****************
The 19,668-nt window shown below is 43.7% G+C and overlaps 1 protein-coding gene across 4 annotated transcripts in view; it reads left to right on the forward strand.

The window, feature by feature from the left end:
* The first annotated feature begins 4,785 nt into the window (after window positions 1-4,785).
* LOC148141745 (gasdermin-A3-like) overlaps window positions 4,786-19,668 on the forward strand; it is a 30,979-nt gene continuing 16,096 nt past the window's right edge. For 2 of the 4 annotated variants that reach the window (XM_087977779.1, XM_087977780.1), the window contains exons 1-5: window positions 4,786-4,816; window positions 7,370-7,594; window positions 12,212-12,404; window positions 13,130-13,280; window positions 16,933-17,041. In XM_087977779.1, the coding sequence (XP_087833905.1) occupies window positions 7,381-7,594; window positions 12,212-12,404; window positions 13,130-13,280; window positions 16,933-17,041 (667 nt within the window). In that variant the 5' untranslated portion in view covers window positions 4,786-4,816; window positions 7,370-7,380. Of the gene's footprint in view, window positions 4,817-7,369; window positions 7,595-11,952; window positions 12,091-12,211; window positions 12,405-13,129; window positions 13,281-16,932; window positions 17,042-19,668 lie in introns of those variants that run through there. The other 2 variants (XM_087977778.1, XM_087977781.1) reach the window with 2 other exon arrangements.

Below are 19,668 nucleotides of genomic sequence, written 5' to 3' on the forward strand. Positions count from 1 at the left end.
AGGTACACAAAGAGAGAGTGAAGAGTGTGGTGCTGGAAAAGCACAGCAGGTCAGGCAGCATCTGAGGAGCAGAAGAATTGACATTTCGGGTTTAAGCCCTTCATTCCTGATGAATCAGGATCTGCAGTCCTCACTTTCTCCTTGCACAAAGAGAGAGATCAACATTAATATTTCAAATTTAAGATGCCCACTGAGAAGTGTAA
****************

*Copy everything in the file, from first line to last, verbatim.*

The 19,668-nt window shown below is 43.7% G+C and overlaps 1 protein-coding gene across 4 annotated transcripts in view; it reads left to right on the forward strand.

The window, feature by feature from the left end:
* The first annotated feature begins 4,785 nt into the window (after window positions 1-4,785).
* LOC148141745 (gasdermin-A3-like) overlaps window positions 4,786-19,668 on the forward strand; it is a 30,979-nt gene continuing 16,096 nt past the window's right edge. For 2 of the 4 annotated variants that reach the window (XM_087977779.1, XM_087977780.1), the window contains exons 1-5: window positions 4,786-4,816; window positions 7,370-7,594; window positions 12,212-12,404; window positions 13,130-13,280; window positions 16,933-17,041. In XM_087977779.1, the coding sequence (XP_087833905.1) occupies window positions 7,381-7,594; window positions 12,212-12,404; window positions 13,130-13,280; window positions 16,933-17,041 (667 nt within the window). In that variant the 5' untranslated portion in view covers window positions 4,786-4,816; window positions 7,370-7,380. Of the gene's footprint in view, window positions 4,817-7,369; window positions 7,595-11,952; window positions 12,091-12,211; window positions 12,405-13,129; window positions 13,281-16,932; window positions 17,042-19,668 lie in introns of those variants that run through there. The other 2 variants (XM_087977778.1, XM_087977781.1) reach the window with 2 other exon arrangements.

Below are 19,668 nucleotides of genomic sequence, written 5' to 3' on the forward strand. Positions count from 1 at the left end.
AGGTACACAAAGAGAGAGTGAAGAGTGTGGTGCTGGAAAAGCACAGCAGGTCAGGCAGCATCTGAGGAGCAGAAGAATTGACATTTCGGGTTTAAGCCCTTCATTCCTGATGAATCAGGATCTGCAGTCCTCACTTTCTCCTTGCACAAAGAGAGAGATCAACATTAATATTTCAAATTTAAGATGCCCACTGAGAAGTGTAA